• Rose

    The first book of the Harry Potter series came out when I was 7. All my mom wanted to do before I read it was preview it by reading it herself first. It took her all of a day to finish it, after which she promptly handed it to me and said “Enjoy!”.
    My whole family (Parents, myself, and my 3 younger siblings) have loved the series and I find myself being horrified at the thought of anyone having it censored for them… Honestly I’ve read the books many times since the first one came out and not only did I catch things I hadn’t noticed before, but I was reminded each time how much I love the story. I’ve even gotten my boyfriend turned into an avid fan now, who had maybe seen parts of a couple of the movies before he met me. XD

    I agree with Caleb – I am so glad my mother let me read the books. And that she encourages reading in general.

  • Nikki

    Poor Emmett! I really feel sorry for that kid with a mother like that.

    I started reading HP to my six (now seven) year old last summer. My plan was to read the first three, but wait a little on the fourth because I honestly didn’t know how he’d handle the return of Voldemort and the death of Cedric. One day when I wasn’t around, he took the Goblet of Fire DVD and watched the whole thing. He thought the graveyard scene was great. He admitted he was scared, but he really focused on how brave Harry was in returning Cedric’s body to his parents. I know he can handle it, and we’re about 1/3 of the way through Goblet of Fire now.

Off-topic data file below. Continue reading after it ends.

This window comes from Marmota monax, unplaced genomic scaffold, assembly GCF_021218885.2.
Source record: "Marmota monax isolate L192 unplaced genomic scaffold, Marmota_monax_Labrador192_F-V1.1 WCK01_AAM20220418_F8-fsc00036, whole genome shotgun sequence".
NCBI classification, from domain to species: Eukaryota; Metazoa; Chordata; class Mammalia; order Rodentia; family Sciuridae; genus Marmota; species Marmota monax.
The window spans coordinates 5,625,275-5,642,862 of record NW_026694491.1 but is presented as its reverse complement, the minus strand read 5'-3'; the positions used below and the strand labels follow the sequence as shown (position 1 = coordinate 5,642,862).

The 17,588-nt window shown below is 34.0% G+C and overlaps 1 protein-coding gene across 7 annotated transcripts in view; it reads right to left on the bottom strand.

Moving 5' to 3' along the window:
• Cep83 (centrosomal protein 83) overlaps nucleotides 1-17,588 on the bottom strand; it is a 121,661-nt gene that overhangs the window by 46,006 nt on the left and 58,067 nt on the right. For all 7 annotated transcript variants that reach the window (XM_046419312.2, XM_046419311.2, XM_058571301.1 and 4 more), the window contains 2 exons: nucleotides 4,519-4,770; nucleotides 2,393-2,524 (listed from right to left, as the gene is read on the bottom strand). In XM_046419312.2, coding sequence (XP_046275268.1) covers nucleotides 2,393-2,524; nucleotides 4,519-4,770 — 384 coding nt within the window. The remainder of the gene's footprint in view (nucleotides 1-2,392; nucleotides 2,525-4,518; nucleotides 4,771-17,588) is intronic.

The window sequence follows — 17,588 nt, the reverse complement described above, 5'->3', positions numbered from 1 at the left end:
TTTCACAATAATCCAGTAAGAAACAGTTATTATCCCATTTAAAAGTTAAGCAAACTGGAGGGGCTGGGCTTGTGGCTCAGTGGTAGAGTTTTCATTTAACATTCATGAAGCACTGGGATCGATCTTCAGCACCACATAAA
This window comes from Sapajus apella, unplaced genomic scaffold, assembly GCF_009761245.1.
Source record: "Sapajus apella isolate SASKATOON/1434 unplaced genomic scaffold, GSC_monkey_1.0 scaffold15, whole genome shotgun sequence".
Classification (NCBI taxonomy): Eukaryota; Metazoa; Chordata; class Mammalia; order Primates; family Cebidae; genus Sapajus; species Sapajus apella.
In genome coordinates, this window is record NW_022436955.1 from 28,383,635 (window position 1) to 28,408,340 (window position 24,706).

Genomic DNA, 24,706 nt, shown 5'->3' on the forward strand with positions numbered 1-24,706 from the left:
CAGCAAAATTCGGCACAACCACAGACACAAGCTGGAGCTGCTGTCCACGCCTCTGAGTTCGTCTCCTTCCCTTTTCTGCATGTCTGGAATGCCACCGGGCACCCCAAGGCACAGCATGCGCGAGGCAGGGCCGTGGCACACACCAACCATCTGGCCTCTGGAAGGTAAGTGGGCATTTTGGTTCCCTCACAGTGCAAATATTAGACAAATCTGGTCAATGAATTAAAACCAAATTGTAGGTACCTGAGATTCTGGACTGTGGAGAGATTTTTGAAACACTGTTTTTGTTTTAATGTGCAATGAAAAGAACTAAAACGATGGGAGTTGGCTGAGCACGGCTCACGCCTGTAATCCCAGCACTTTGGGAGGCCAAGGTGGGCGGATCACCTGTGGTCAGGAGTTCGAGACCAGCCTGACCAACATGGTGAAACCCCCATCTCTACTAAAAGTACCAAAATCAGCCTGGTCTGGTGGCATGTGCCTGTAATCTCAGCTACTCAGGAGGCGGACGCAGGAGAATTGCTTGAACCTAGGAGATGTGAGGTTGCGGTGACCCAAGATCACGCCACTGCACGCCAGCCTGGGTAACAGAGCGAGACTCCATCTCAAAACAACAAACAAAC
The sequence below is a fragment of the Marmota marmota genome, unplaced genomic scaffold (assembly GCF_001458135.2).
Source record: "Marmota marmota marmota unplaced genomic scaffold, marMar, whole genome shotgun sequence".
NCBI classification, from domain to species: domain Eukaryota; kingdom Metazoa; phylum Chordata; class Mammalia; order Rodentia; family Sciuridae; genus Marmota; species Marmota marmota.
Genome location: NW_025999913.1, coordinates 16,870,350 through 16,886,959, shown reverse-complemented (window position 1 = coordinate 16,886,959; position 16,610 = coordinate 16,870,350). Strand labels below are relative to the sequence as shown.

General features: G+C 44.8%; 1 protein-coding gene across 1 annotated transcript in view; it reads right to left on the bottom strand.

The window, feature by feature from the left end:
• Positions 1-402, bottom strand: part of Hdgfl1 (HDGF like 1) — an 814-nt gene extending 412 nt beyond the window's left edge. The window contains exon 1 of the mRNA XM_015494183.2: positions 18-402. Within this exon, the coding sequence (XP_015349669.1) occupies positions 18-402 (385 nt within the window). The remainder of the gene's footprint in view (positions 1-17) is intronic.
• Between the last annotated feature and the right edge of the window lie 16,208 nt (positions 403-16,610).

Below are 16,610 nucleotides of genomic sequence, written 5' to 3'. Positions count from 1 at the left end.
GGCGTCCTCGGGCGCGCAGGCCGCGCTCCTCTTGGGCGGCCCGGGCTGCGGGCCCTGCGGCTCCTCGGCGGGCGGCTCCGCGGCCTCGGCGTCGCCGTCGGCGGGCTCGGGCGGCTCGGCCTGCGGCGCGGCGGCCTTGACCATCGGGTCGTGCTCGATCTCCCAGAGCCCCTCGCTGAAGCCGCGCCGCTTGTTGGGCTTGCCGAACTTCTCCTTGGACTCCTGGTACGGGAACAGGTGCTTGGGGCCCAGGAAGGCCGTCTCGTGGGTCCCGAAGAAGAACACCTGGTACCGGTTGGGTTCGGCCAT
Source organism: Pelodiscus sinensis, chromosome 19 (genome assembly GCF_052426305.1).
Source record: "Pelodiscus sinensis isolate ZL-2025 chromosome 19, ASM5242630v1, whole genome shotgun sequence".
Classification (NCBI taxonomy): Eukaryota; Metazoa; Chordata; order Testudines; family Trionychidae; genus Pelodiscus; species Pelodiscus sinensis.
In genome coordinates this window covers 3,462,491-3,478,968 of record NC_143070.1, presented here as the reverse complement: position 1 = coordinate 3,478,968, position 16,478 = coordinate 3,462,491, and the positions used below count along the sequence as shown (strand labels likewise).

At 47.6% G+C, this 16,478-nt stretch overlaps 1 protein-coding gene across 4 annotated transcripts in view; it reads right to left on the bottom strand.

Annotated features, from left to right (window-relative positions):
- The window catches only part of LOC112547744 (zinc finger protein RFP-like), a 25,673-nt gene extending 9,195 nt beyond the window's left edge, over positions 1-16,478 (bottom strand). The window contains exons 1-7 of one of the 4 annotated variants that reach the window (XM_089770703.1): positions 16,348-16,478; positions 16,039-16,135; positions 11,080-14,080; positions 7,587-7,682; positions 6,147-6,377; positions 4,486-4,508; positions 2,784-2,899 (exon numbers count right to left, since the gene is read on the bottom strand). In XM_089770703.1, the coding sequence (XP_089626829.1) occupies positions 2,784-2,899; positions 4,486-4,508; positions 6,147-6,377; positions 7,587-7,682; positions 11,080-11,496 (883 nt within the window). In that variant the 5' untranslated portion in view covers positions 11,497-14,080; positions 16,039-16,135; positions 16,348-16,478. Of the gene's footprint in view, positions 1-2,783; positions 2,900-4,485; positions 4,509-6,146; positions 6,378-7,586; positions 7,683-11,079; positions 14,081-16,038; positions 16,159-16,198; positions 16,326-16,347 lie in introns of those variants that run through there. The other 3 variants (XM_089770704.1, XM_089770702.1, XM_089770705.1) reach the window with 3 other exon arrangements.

If you don’t think your kid is ready for some of the heavy themes in HP, don’t start him on it yet. But for crying out loud, don’t white-wash it.

  • Nicole

    Anyone who watched FRIENDS remember how Phoebe was upset to learn her mom had sheltered her from the ending of most movies? She was shocked and this boy will be too when he finds out his mom has been lying to him. Not to mention, his mom has set him up to sound like someone with zero capacity for reading comprehension in front of his friends and teachers.

  • D Pierce

    So glad to have read this. Cross one author OFF my grandchild’s reading list! In no way will I support even indirectly this level of censorship and violation of artistic integrity. Her choices should have been to let him read it or not. God help us all if she ever gets into any political position of authority or influence.